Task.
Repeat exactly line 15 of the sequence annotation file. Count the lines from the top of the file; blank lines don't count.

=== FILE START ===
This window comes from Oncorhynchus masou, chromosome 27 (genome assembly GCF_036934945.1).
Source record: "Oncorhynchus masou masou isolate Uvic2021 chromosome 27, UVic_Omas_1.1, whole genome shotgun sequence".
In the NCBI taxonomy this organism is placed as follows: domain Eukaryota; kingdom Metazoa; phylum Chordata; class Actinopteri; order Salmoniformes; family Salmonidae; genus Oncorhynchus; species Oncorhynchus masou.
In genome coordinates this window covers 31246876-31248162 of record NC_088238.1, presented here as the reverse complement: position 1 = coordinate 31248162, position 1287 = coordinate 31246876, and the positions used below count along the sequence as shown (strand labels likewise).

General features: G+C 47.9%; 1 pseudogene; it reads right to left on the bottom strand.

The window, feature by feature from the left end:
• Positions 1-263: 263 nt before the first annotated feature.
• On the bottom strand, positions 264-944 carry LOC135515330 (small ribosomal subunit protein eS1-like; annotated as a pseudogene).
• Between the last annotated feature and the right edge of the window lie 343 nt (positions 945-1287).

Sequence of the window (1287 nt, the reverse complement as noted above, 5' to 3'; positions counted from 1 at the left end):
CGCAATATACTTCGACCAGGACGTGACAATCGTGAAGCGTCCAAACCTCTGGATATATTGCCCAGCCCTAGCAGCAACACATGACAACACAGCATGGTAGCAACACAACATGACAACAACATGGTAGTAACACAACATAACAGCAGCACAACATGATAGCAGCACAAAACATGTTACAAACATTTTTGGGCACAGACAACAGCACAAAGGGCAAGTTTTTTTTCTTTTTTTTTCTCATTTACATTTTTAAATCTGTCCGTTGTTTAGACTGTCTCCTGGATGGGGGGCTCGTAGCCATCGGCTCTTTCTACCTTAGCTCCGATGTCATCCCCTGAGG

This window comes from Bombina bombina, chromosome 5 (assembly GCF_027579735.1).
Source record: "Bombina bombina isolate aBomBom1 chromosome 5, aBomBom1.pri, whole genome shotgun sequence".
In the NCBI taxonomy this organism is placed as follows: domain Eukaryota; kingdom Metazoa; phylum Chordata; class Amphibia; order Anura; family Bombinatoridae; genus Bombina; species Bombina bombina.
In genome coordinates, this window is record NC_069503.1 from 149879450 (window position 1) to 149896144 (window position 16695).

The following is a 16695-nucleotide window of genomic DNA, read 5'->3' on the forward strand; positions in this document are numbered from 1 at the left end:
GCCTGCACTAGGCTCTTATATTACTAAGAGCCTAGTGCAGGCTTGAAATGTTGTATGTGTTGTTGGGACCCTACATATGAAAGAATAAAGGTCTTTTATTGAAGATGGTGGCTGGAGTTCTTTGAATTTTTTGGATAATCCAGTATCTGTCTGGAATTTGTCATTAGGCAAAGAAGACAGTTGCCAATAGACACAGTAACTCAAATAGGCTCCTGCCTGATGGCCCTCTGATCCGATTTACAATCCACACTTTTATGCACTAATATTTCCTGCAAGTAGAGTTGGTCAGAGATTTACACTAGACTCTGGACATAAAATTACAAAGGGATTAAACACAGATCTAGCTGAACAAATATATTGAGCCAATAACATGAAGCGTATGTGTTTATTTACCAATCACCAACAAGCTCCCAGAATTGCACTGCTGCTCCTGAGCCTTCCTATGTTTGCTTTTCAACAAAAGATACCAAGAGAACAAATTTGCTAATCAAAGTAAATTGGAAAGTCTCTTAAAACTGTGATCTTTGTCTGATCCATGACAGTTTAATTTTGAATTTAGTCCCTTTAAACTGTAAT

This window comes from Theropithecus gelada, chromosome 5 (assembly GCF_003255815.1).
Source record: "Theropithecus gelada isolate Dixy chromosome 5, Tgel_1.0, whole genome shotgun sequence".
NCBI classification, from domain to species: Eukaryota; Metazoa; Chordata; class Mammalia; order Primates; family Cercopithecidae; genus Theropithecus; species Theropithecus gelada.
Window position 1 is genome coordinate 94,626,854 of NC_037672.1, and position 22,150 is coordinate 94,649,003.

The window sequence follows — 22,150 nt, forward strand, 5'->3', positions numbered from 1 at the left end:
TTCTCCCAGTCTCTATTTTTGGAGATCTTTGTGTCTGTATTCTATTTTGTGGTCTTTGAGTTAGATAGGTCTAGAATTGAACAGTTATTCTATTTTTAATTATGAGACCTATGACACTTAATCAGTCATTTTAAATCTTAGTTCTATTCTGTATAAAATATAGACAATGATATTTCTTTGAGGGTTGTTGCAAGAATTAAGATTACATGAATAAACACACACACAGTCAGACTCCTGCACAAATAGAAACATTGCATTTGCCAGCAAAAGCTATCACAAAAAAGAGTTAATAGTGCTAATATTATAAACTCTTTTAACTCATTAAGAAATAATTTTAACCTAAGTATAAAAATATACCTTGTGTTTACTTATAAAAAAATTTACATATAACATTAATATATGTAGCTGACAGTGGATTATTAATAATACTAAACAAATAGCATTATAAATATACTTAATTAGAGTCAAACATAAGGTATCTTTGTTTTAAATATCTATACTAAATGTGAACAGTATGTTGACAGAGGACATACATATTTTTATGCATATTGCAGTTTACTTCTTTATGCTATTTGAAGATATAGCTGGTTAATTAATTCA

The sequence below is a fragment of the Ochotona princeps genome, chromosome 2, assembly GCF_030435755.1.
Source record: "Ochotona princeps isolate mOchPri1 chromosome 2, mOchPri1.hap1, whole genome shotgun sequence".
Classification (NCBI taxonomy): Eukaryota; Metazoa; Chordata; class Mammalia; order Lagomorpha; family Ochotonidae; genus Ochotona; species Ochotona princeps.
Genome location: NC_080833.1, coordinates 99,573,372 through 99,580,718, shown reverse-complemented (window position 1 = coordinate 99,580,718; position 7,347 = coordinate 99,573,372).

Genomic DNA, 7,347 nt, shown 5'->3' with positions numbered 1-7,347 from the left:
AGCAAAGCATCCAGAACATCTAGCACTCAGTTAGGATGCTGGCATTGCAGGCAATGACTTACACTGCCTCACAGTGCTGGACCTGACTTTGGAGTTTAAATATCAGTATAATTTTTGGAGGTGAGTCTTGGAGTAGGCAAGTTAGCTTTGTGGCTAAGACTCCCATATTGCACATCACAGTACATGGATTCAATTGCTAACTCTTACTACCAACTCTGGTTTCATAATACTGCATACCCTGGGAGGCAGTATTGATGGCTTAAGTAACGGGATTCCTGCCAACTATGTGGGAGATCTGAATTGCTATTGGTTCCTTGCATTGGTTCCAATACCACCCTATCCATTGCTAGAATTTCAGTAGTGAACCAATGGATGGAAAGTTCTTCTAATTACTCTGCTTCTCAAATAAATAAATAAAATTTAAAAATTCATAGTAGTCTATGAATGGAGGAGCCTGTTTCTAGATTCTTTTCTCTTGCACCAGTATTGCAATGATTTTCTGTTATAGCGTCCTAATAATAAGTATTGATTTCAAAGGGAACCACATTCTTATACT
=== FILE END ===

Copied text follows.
In genome coordinates, this window is record NC_069503.1 from 149879450 (window position 1) to 149896144 (window position 16695).